It’s not often that an event or situation makes national news in Fuquay-Varina, and even rarer when one makes big news in an arena as exclusive as the art world.
But both occurred back in April when a local resident revealed that he and his partners were the owners of one of the country’s national treasures.
I found out about it when I was talking with Billy Ray Powell about his new sports complex on Hwy 55. In the middle of a conversation about his plans for the building, he happened to mention that he was unveiling a painting that week that he hoped would one day fund his plans for the land around his building. I assumed it was a Van Gogh or a Monet, or something equally amazing. What I discovered, is that it was definitely equally amazing, but in a way I didn’t expect.
When French painter Paul Philippoteaux visited the United States after the Civil War, he became intrigued with the Battle of Gettysburg. After returning to France, he created a 40-foot mural of the battle and brought it back to show. His depiction wasn’t accurate, so historians helped him tweak his concept, and he went back to France to work on a revision. The second painting was so large that he enlisted the help of 16 other artists to help him complete the project. When he was finished, his “cyclorama” was 22 feet tall, 386 feet long, and weighed six tons! Painted on Belgian linen, it is the only one like it in the world. Designed to be shown “in the round,” the masterpiece was (and still is) the largest painting in the western hemisphere.
The focus of the piece is the infamous “Pickett’s Charge,” a pivotal skirmish in the overall battle that that ended with thousands of Confederates dead, and virtually ended the three-day engagement. Almost every male resident of Holly Springs was killed during Pickett’s Charge, so the battle has significant meaning for local residents. North Carolina regiments are clearly depicted in the painting, which includes dying horses, soldiers charging into the fray, cannons firing, and medics caring for the wounded.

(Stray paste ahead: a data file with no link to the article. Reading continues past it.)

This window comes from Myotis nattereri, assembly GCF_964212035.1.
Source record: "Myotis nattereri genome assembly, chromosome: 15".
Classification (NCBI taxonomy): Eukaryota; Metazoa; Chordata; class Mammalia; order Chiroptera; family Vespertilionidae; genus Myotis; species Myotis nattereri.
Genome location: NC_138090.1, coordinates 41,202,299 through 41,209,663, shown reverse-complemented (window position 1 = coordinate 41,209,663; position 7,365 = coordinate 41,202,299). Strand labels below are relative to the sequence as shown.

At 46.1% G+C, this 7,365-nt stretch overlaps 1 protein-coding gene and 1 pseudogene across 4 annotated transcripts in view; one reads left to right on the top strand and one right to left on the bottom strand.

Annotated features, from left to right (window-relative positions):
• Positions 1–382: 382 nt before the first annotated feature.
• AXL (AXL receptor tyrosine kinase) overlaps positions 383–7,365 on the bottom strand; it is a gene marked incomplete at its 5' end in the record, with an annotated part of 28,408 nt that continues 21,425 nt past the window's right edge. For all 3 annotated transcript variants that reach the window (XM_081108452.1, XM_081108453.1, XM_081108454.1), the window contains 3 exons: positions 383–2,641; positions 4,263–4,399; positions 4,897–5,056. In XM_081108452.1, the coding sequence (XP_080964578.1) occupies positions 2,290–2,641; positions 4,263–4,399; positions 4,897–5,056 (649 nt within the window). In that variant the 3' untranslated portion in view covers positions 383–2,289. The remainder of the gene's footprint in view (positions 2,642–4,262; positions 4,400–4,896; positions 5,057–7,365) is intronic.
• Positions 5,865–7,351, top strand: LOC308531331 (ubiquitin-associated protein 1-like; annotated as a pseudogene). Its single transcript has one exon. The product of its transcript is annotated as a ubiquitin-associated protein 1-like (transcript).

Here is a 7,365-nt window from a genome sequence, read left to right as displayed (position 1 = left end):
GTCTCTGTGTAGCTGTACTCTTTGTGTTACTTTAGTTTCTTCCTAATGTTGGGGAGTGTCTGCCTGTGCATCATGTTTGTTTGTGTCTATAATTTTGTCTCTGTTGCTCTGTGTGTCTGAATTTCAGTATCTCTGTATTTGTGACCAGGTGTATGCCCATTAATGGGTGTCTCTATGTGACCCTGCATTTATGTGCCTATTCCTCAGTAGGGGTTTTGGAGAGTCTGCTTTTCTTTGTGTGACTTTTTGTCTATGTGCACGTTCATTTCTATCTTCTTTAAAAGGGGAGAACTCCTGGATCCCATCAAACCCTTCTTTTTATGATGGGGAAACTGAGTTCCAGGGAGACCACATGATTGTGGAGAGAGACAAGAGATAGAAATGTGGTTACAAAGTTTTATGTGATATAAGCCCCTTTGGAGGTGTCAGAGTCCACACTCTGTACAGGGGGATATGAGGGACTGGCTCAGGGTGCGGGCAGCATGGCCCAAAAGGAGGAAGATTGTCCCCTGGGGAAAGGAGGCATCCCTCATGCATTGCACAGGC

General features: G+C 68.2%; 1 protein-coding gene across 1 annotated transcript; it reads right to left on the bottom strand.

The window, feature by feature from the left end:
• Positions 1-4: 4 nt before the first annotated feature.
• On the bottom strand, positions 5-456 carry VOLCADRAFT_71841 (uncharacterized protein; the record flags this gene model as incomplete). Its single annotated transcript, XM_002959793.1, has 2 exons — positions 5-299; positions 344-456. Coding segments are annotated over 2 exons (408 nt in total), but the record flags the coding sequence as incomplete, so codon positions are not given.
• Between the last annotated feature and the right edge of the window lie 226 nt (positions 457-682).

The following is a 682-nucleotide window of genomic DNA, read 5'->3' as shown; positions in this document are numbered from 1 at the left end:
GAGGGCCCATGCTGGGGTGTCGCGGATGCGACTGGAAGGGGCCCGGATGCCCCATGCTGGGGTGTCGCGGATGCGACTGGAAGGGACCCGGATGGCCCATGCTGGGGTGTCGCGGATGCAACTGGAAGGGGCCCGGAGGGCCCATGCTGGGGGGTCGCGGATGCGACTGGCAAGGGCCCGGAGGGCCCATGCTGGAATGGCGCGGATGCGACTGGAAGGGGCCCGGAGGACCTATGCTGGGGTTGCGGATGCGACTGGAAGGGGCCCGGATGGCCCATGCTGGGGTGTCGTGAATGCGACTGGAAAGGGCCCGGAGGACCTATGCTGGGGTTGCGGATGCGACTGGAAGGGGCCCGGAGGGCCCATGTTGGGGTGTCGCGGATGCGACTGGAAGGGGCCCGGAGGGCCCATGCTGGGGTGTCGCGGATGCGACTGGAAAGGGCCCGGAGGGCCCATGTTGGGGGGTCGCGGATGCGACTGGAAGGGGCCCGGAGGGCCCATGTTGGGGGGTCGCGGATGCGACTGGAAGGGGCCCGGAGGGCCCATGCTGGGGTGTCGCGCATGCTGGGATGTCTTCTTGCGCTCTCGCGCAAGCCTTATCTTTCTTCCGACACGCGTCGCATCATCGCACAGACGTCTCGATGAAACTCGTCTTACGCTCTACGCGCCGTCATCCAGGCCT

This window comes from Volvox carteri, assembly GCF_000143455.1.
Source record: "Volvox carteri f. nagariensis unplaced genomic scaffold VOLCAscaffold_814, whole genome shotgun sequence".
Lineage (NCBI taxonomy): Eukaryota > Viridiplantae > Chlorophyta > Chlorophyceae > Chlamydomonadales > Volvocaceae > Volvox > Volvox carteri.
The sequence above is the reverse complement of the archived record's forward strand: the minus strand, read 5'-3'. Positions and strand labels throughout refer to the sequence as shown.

After its initial reveal, the painting toured the country and was a huge hit at every stop. Set up with three-dimensional elements such as wells, fences, and natural landscape pieces, it was as close to a real-life depiction of the event as one could get. “The artists who worked on the piece were hired for their talent with specific kinds of painting,” explains Powell. “Some only worked on the people in the painting, others on the animals, and still others on the landscape and buildings. The richness and full-scale depiction of the battle and all its components was the 19th Century equivalent to today’s blockbuster war movie.”
After its national tour, during which it was seen by millions of people, it became a major feature at the 1933 World’s Fair in Chicago. After the fair, it was stored in a warehouse with other historical artifacts until the building burned down some years later. The painting was presumed lost in the fire.
Phillippoteaux had painted three copies of the painting, this time on canvas, and had brought them to the United States for display in Boston, New York, and Philadelphia. The copy in Philadelphia was destroyed in a fire, and the New York painting was lost years ago. The Boston copy was eventually relocated to the Gettysburg National Park museum and underwent a $10 million dollar restoration in 2008-09. For years, it was considered the only remaining copy and a national treasure. However, unbeknownst to most Americans, the other copy was tucked away in North Carolina for 50 years!